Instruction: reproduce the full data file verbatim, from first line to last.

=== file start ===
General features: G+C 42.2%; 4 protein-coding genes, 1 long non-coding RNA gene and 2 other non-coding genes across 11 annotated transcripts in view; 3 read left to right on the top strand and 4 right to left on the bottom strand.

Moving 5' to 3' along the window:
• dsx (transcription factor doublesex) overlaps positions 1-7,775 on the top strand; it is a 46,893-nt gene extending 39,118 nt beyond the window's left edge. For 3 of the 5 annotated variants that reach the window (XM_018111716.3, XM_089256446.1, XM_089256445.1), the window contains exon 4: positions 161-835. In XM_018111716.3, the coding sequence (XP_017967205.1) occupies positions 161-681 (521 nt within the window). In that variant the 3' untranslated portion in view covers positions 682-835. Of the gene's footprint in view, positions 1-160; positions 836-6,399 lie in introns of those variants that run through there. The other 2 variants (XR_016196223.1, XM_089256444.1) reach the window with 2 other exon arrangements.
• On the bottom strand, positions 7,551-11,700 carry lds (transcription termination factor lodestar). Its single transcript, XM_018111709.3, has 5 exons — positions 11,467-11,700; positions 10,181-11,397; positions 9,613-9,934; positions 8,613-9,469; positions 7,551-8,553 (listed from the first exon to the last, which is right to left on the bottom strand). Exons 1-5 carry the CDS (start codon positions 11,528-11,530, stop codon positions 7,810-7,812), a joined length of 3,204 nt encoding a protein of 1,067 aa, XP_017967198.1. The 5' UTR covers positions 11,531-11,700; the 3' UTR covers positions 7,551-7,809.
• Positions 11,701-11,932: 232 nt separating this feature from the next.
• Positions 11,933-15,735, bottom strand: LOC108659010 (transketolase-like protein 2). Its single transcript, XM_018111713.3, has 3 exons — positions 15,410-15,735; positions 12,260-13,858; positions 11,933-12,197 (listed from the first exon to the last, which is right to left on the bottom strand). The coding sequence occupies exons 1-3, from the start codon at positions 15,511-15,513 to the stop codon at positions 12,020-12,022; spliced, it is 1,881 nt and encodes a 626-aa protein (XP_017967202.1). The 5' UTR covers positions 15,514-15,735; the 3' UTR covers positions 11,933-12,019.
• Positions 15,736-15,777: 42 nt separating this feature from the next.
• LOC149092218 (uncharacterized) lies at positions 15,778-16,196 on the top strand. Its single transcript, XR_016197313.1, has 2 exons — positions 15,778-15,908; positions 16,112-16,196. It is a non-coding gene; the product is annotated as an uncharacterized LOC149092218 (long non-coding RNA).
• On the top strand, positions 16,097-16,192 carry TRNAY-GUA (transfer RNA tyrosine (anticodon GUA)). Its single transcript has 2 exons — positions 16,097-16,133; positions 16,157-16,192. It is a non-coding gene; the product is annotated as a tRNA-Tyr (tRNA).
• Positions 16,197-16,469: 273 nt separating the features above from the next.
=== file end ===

General features: G+C 42.2%; 4 protein-coding genes, 1 long non-coding RNA gene and 2 other non-coding genes across 11 annotated transcripts in view; 3 read left to right on the top strand and 4 right to left on the bottom strand.

Moving 5' to 3' along the window:
• dsx (transcription factor doublesex) overlaps positions 1-7,775 on the top strand; it is a 46,893-nt gene extending 39,118 nt beyond the window's left edge. For 3 of the 5 annotated variants that reach the window (XM_018111716.3, XM_089256446.1, XM_089256445.1), the window contains exon 4: positions 161-835. In XM_018111716.3, the coding sequence (XP_017967205.1) occupies positions 161-681 (521 nt within the window). In that variant the 3' untranslated portion in view covers positions 682-835. Of the gene's footprint in view, positions 1-160; positions 836-6,399 lie in introns of those variants that run through there. The other 2 variants (XR_016196223.1, XM_089256444.1) reach the window with 2 other exon arrangements.
• On the bottom strand, positions 7,551-11,700 carry lds (transcription termination factor lodestar). Its single transcript, XM_018111709.3, has 5 exons — positions 11,467-11,700; positions 10,181-11,397; positions 9,613-9,934; positions 8,613-9,469; positions 7,551-8,553 (listed from the first exon to the last, which is right to left on the bottom strand). Exons 1-5 carry the CDS (start codon positions 11,528-11,530, stop codon positions 7,810-7,812), a joined length of 3,204 nt encoding a protein of 1,067 aa, XP_017967198.1. The 5' UTR covers positions 11,531-11,700; the 3' UTR covers positions 7,551-7,809.
• Positions 11,701-11,932: 232 nt separating this feature from the next.
• Positions 11,933-15,735, bottom strand: LOC108659010 (transketolase-like protein 2). Its single transcript, XM_018111713.3, has 3 exons — positions 15,410-15,735; positions 12,260-13,858; positions 11,933-12,197 (listed from the first exon to the last, which is right to left on the bottom strand). The coding sequence occupies exons 1-3, from the start codon at positions 15,511-15,513 to the stop codon at positions 12,020-12,022; spliced, it is 1,881 nt and encodes a 626-aa protein (XP_017967202.1). The 5' UTR covers positions 15,514-15,735; the 3' UTR covers positions 11,933-12,019.
• Positions 15,736-15,777: 42 nt separating this feature from the next.
• LOC149092218 (uncharacterized) lies at positions 15,778-16,196 on the top strand. Its single transcript, XR_016197313.1, has 2 exons — positions 15,778-15,908; positions 16,112-16,196. It is a non-coding gene; the product is annotated as an uncharacterized LOC149092218 (long non-coding RNA).
• On the top strand, positions 16,097-16,192 carry TRNAY-GUA (transfer RNA tyrosine (anticodon GUA)). Its single transcript has 2 exons — positions 16,097-16,133; positions 16,157-16,192. It is a non-coding gene; the product is annotated as a tRNA-Tyr (tRNA).
• Positions 16,197-16,469: 273 nt separating the features above from the next.